The wildfire is visible from space, an ever-burning semicircle that connects the planet’s poles. East of this phosphorescent meridian, the world remains violet with life; to the west, however, there is nothing to be seen but smoke and desert, a landscape ruled by worms. The flames take several earth-months to complete a single rotation, allowing just enough time for the fields to regrow. Satellites orbiting its equator can see the entire gradient of life and death in a single rotation, from ashes to fertility to ashes once more.
The first hooves of what has come to be known as the Forever Stampede can be heard just a few miles east of the wall of fire. The animals of this world spend their lives in flight, thundering and fluttering and slithering ever eastward. They graze in brief bursts when possible, and those who have not yet evolved the ability to live without sleep ride on each other’s backs. Long trunks and tendrils drag behind their bodies, slurping up water, mosses, and underbrush. There are predators in such a place as well, powerful creatures with many-toothed limbs which allow them to drag or carry their kills with them as they run.
An expeditionary team of astrozoologists made an extraordinary discovery while observing the stampede via gyrocopter: a small tribe of nude humans running alongside a pack of tumbledeer. They were found to be the surviving crew of a freighter that had crash-landed on its surface almost a decade prior, forced to adapt to the ever-moving biosphere. They had no supplies left from their days as star runners, for whatever they once carried with them had long since been trampled, burned, or lost, including their distress beacon. They had managed to adapt and survive against unfathomable odds, hunting as a pack and befriending some of the larger beasts to sleep upon their backs at night.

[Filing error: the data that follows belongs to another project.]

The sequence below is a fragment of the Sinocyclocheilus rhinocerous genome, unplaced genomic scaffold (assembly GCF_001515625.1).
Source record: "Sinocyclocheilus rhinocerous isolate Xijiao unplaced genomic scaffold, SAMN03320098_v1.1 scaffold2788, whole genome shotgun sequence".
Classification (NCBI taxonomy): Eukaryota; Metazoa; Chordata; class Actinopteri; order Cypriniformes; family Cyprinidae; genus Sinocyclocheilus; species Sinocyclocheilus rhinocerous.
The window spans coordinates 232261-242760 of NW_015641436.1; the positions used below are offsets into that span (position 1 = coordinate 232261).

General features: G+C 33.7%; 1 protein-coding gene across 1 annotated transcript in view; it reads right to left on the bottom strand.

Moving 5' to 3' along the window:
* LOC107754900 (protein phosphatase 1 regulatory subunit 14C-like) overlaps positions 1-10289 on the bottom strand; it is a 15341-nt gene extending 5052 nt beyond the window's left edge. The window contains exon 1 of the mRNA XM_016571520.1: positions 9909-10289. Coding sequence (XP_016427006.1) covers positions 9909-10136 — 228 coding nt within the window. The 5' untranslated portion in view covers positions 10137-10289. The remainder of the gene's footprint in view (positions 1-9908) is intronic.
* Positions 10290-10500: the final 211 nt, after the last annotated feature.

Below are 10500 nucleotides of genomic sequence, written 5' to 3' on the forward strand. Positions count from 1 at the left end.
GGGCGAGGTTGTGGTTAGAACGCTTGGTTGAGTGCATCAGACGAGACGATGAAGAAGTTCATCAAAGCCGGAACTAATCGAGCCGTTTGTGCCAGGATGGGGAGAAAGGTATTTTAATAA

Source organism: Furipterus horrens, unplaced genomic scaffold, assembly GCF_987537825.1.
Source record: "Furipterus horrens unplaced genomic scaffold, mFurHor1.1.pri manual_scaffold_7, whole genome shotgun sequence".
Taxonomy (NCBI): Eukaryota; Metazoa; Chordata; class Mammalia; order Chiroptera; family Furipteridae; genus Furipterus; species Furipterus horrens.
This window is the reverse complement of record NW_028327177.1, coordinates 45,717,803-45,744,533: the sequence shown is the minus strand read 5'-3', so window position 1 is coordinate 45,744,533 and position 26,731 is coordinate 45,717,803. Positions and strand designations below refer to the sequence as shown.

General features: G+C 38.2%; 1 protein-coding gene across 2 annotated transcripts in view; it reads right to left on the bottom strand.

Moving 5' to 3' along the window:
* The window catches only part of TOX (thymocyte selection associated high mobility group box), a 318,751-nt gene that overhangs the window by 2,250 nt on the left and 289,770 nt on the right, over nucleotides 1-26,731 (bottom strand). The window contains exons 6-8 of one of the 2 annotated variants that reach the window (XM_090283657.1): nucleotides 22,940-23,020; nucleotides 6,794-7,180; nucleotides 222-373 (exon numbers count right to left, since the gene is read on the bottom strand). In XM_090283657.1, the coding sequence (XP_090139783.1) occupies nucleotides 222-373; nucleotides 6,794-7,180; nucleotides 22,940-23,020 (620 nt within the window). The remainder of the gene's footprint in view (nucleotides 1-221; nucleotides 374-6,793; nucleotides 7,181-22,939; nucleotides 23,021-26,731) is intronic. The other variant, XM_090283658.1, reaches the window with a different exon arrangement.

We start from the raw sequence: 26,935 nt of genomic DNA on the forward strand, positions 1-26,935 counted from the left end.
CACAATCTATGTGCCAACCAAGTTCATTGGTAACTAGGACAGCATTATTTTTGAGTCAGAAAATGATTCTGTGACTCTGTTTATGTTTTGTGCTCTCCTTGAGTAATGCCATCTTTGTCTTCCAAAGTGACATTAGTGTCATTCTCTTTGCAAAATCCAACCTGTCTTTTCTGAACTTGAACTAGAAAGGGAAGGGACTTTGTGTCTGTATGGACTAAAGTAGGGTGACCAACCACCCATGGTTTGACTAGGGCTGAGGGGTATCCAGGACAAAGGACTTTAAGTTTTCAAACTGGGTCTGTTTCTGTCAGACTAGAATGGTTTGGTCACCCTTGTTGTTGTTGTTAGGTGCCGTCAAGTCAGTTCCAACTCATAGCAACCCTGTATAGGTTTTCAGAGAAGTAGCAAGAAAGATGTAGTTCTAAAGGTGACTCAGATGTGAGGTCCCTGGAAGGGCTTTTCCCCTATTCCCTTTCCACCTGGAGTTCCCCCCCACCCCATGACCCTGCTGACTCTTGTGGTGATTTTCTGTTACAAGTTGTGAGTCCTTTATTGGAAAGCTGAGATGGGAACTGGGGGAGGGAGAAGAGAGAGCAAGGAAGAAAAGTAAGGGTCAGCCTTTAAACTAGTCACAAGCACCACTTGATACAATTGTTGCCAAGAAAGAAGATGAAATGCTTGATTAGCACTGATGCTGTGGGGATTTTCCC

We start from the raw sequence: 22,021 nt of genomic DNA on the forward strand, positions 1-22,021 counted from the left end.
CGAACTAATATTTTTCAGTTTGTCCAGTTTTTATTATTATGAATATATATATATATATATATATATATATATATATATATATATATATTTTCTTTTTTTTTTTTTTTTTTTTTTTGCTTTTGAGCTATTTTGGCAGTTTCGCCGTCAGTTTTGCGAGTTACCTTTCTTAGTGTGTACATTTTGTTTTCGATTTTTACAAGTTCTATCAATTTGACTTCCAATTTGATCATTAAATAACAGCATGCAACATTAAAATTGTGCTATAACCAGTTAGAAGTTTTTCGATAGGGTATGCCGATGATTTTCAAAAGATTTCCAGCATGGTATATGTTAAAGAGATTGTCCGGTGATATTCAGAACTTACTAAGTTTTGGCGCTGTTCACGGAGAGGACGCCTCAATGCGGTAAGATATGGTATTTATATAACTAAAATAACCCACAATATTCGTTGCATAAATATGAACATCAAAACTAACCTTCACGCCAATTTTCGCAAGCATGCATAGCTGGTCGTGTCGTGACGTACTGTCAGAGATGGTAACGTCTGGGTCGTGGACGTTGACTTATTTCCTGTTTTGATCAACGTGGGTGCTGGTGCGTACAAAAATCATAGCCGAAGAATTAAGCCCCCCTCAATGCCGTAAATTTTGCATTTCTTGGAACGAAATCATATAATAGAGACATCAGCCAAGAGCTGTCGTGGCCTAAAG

Even though the survivors’ descriptions of this experience were hellish, many humans have since voluntarily elected to run with the Forever Stampede, and many more train and take supplements to pursue this goal. Some choose it as a personal challenge of fitness and sport, some do so because they have nothing left to lose, and others still are seeking enlightenment through the sacrifice of all personal possessions. The physical endurance required is extraordinary, but the mental endurance perhaps more so. For most of the rescued crew of that ill-fated vessel, the flames continue to pursue them in dreams, and to remain still for more than a few hours is to give in to madness.